It is not uncommon for a couple that is ending their marriage to draft a marital settlement agreement defining their rights and obligations and dividing community assets. While there are benefits to entering into such an agreement, there are risks as well, as demonstrated in a recent California ruling in which the Court held that broad language precluded the former wife from pursuing additional relief. If you intend to end your marriage and want to learn more about how the decision may impact you financially, it is wise to confer with a San Diego divorce lawyer to assess your options.
History of the Case
It is alleged that the wife petitioned the Court to dissolve her marriage to the husband in 2000. The parties subsequently entered into a marital settlement agreement, which was later incorporated into a dissolution judgment entered by the Court. The wife was represented by counsel during the course of negotiations for the agreement, while the husband was not. Among other things, the agreement defined certain community assets and liabilities as the separate property of each party and included language releasing each party from all interspousal obligations, regardless of whether they were incurred before or after the date of the agreement, and all claims to each other’s property.
Reportedly, the agreement also included language stating it applied to all claims the parties had against one another, whether known or unknown. In 2019, the wife filed a motion to adjudicate a community asset that was left out of the marital settlement agreement. The Court found that the agreement’s release barred the wife’s claim, as it arose out of an interspousal obligation, and denied the wife’s motion. She then appealed.
Interpreting the Language of the Marital Settlement Agreement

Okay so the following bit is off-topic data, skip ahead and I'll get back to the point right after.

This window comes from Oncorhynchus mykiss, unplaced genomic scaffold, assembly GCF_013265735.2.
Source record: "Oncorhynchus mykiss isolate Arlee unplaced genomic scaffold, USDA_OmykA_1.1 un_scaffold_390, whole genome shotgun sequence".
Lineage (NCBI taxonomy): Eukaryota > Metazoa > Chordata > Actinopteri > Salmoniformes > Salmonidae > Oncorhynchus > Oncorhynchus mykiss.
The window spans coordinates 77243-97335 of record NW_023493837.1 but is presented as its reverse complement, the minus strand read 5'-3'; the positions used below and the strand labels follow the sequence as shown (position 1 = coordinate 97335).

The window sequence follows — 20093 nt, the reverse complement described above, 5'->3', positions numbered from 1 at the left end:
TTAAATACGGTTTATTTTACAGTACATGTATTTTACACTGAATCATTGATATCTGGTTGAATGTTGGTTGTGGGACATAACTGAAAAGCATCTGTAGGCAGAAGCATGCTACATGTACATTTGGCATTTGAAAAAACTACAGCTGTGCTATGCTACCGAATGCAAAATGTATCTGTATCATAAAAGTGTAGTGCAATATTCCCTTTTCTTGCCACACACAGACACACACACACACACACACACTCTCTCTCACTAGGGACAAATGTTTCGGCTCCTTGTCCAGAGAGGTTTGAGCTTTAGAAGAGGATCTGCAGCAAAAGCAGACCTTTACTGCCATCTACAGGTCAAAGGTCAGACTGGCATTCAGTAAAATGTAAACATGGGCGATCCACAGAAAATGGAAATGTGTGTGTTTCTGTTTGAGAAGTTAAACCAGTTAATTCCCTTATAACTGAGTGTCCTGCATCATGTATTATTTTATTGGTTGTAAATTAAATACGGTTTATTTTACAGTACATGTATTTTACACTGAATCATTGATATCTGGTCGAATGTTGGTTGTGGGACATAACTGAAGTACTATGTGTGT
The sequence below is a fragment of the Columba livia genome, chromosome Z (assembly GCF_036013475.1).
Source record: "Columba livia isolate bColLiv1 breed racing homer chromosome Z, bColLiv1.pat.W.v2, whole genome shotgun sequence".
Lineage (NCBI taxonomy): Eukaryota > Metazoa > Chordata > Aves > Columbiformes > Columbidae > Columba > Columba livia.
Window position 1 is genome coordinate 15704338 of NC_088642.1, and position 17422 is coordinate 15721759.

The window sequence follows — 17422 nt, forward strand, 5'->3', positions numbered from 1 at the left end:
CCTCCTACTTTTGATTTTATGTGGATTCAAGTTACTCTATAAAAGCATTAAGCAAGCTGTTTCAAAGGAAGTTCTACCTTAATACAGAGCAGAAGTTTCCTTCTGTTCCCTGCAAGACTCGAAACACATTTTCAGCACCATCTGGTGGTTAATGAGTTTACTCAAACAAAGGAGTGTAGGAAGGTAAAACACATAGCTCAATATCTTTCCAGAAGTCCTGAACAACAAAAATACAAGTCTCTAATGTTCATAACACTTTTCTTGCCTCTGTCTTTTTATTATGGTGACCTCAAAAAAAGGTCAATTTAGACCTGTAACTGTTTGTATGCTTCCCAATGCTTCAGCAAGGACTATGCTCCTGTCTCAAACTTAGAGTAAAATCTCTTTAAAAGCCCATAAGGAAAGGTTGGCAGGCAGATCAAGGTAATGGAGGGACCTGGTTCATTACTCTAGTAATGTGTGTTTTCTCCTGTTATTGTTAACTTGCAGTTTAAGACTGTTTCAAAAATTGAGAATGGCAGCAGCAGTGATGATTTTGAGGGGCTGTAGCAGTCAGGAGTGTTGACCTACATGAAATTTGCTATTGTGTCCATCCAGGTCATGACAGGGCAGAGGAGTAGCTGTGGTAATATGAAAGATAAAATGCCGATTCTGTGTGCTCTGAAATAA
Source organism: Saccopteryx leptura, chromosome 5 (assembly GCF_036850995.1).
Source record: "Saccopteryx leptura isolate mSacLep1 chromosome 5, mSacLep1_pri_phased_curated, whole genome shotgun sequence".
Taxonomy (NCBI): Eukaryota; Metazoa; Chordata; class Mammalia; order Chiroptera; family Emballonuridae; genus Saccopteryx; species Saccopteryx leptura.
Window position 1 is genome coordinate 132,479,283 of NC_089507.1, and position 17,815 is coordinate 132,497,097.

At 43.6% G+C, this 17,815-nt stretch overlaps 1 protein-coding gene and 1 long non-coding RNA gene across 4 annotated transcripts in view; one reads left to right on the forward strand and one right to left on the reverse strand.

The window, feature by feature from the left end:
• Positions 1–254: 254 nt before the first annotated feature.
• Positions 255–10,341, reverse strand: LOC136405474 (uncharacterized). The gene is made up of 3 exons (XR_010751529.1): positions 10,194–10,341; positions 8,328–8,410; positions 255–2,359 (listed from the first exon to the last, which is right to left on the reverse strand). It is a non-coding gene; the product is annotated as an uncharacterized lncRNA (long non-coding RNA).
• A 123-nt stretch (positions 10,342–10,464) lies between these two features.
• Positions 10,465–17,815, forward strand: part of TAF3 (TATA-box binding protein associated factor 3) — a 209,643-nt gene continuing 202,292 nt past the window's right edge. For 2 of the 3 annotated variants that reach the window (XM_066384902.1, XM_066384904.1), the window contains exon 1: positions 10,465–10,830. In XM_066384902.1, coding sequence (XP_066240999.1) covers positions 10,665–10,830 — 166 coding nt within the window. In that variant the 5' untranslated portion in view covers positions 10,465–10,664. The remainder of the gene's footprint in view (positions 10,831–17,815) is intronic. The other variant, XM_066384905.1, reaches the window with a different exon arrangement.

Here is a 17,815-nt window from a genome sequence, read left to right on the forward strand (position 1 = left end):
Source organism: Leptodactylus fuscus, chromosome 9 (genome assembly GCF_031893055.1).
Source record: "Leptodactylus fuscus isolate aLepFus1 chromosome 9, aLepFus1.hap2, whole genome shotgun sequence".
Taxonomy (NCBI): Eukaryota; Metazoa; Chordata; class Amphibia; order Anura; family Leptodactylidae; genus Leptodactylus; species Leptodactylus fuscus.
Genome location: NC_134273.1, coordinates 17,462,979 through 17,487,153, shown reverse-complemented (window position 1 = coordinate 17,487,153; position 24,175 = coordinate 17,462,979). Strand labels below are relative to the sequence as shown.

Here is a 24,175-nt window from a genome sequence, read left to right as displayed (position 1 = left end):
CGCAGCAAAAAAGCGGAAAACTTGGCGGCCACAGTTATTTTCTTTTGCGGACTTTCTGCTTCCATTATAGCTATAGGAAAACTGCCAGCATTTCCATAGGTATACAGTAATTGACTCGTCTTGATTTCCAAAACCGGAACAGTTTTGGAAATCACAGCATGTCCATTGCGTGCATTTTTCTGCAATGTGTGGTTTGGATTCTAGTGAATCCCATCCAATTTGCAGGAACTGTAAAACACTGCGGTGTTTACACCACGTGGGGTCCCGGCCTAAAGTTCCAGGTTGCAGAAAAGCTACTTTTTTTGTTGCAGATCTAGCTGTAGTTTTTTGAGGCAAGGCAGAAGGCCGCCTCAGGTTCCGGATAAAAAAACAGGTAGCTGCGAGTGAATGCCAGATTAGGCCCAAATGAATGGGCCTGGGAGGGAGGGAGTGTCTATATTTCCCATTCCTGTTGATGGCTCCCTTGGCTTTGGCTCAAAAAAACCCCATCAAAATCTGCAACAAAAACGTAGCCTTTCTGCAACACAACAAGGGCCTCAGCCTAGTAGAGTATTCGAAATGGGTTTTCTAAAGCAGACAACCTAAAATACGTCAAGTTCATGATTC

The Court upheld the Trial Court ruling on appeal. In doing so, the Court explained that the wife’s interpretation of the term “interspousal obligation” was too narrow in that she limited it to the obligations referred to in the California Family Code. The Court took a much broader view, interpreting the term by its ordinary usage, meaning a duty to act or abstain from acting or a mutual legal relationship imposing duties and rights.
Accordingly, the Court found that the wife’s request for relief was barred by the release because it sought to enforce an interspousal obligation, and she waived the right to pursue any claims arising out of such obligations. Based on the foregoing, the Trial Court ruling was affirmed.
Talk to a Trusted San Diego Family Law Attorney
Marital settlement agreements are contracts that are enforceable under California law; as such, it is important that anyone considering entering into such an agreement take the measures necessary to ensure that their rights are protected. If you need assistance in a divorce matter, it is in your best interest to talk to an attorney. The trusted San Diego lawyers of Doppelt and Forney APLC can inform you of your rights and help you to seek a favorable outcome. You can reach us through our online form or by calling us at 800-769-4748 to set up a free and confidential conference.